True Self-Care Is Not Instagram-able

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How often do we see photos of a super relaxed, bronzed woman meditating against the Caribbean sea, her wispy (most likely blonde) hair blowing in the wind with the hashtag “selfcaresunday”. 

Or a perfectly dressed person sipping a cappuccino at a white-walled cafe decorated with one tastefully macrame-d plant holder, looking off dreamily into the distance: #selfcaremoment.

True self-care moments look like this: you really want to snooze your morning alarm, but you know that will take away the 10 minutes you allotted to your morning meditation. So you sit down, not facing the Carribbean sea, but your slightly cluttered living room. You do your best to ignore the hairball you can see under the sofa, tempted as you are to just spend these 5 minutes sweeping the floor. You close your eyes and you meditate.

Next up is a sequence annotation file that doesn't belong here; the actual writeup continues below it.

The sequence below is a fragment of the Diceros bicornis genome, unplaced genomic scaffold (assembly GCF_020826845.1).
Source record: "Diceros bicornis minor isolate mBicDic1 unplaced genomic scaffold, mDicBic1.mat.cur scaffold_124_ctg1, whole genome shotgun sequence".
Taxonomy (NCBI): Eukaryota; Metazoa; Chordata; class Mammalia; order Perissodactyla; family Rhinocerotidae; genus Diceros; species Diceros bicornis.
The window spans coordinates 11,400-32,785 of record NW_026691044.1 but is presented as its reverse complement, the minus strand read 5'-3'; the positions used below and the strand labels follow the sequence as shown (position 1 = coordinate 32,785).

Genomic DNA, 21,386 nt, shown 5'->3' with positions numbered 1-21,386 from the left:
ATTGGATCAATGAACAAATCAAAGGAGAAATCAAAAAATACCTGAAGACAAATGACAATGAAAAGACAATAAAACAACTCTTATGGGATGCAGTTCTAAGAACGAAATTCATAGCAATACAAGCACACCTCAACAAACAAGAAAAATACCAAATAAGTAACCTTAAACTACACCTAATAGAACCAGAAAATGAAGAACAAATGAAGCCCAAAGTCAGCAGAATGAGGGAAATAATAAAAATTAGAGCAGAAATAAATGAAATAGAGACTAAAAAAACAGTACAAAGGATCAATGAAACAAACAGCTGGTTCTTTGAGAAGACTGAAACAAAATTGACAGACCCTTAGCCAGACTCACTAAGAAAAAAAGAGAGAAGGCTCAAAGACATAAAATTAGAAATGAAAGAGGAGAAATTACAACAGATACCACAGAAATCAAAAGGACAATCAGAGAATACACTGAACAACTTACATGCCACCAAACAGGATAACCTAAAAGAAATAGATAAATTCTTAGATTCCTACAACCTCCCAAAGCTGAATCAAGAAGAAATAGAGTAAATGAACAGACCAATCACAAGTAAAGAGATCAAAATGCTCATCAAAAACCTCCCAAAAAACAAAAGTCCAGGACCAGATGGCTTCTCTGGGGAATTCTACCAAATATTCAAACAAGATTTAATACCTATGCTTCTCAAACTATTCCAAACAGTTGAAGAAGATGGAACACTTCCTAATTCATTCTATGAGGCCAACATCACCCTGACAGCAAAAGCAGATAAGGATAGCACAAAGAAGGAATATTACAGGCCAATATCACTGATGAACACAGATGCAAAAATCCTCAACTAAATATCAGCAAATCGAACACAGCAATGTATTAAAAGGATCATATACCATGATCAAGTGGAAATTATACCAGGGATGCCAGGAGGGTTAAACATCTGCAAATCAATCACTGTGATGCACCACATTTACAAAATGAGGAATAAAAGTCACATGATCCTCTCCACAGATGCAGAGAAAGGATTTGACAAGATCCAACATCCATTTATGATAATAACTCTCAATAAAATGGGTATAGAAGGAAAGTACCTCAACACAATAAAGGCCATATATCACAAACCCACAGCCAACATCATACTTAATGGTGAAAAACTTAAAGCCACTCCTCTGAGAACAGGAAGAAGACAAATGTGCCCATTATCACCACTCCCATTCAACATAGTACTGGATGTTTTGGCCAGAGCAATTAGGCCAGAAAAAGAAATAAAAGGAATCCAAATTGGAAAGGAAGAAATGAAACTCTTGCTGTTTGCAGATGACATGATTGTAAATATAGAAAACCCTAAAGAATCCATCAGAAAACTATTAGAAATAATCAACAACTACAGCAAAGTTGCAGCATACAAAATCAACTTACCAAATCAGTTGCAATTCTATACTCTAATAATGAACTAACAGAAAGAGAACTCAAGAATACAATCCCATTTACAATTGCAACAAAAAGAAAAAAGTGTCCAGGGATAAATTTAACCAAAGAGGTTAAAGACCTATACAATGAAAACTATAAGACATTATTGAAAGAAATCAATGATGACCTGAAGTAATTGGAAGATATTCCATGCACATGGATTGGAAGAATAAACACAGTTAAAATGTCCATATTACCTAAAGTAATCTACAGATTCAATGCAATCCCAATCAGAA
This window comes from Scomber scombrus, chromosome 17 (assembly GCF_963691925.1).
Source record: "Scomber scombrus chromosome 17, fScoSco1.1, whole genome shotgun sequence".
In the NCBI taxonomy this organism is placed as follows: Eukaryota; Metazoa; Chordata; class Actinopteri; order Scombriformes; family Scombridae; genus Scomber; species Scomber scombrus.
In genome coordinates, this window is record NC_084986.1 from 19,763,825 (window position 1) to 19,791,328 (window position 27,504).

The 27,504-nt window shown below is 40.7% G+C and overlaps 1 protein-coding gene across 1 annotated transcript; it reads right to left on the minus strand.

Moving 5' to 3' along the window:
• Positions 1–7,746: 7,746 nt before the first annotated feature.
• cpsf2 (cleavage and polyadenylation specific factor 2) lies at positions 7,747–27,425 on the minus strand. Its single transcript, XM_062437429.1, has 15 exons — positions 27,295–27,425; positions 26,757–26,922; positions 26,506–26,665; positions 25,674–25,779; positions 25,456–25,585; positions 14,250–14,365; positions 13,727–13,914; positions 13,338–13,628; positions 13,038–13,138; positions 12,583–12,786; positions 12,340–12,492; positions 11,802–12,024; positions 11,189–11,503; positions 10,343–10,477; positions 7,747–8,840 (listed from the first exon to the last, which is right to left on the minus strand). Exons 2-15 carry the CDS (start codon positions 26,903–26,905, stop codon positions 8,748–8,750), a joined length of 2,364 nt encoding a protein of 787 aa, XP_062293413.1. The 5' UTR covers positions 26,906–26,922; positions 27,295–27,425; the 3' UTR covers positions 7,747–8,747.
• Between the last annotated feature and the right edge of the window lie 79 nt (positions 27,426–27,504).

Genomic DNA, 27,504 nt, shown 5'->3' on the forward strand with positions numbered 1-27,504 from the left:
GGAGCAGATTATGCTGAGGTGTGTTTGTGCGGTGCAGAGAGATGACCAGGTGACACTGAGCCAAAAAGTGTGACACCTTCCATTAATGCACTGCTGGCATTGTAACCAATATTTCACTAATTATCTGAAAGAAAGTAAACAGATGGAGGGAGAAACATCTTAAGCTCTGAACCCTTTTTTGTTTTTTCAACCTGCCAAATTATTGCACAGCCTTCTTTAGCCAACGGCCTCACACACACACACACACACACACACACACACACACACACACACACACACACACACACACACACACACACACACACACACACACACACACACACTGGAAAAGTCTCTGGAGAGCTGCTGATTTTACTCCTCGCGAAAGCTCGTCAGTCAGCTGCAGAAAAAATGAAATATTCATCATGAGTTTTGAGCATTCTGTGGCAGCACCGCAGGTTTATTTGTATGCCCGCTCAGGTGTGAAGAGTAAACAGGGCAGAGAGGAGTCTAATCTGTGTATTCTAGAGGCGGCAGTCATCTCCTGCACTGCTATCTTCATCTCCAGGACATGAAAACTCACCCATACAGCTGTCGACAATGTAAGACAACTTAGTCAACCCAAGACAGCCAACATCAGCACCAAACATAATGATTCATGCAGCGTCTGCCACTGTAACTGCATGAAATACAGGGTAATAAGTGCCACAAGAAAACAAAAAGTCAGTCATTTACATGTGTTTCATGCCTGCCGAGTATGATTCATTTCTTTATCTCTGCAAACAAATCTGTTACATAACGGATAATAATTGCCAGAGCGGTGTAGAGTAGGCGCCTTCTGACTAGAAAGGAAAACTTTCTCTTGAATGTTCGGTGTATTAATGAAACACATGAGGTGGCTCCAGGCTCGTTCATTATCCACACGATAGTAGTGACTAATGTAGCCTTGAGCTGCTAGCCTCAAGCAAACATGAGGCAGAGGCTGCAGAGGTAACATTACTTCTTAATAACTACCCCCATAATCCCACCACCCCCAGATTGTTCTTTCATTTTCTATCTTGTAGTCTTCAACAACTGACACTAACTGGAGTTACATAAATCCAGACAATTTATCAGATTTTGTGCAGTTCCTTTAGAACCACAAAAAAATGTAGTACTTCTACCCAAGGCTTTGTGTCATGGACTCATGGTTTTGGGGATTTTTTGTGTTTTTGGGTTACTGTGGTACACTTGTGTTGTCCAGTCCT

True self-care is not cute. It is not always pretty. Not when you do it daily. Self-care is effort. It is commitment. We don’t always see rainbows and hear harp music before or after. Sometimes we remain cranky after our morning sit. 

But in coming back to our practice daily, even if it’s ugly and imperfect, we maintain the all-important connection to our selves. This connection, this overall grounding that we cultivate with a daily practice means that in those moments when we experience set back, or get triggered, we will come out of it with more ease and skill than if we don’t have a self-care practice, or a sporadic one that we turn to only in times of crisis.

Self-care takes work. Effort. Consistency.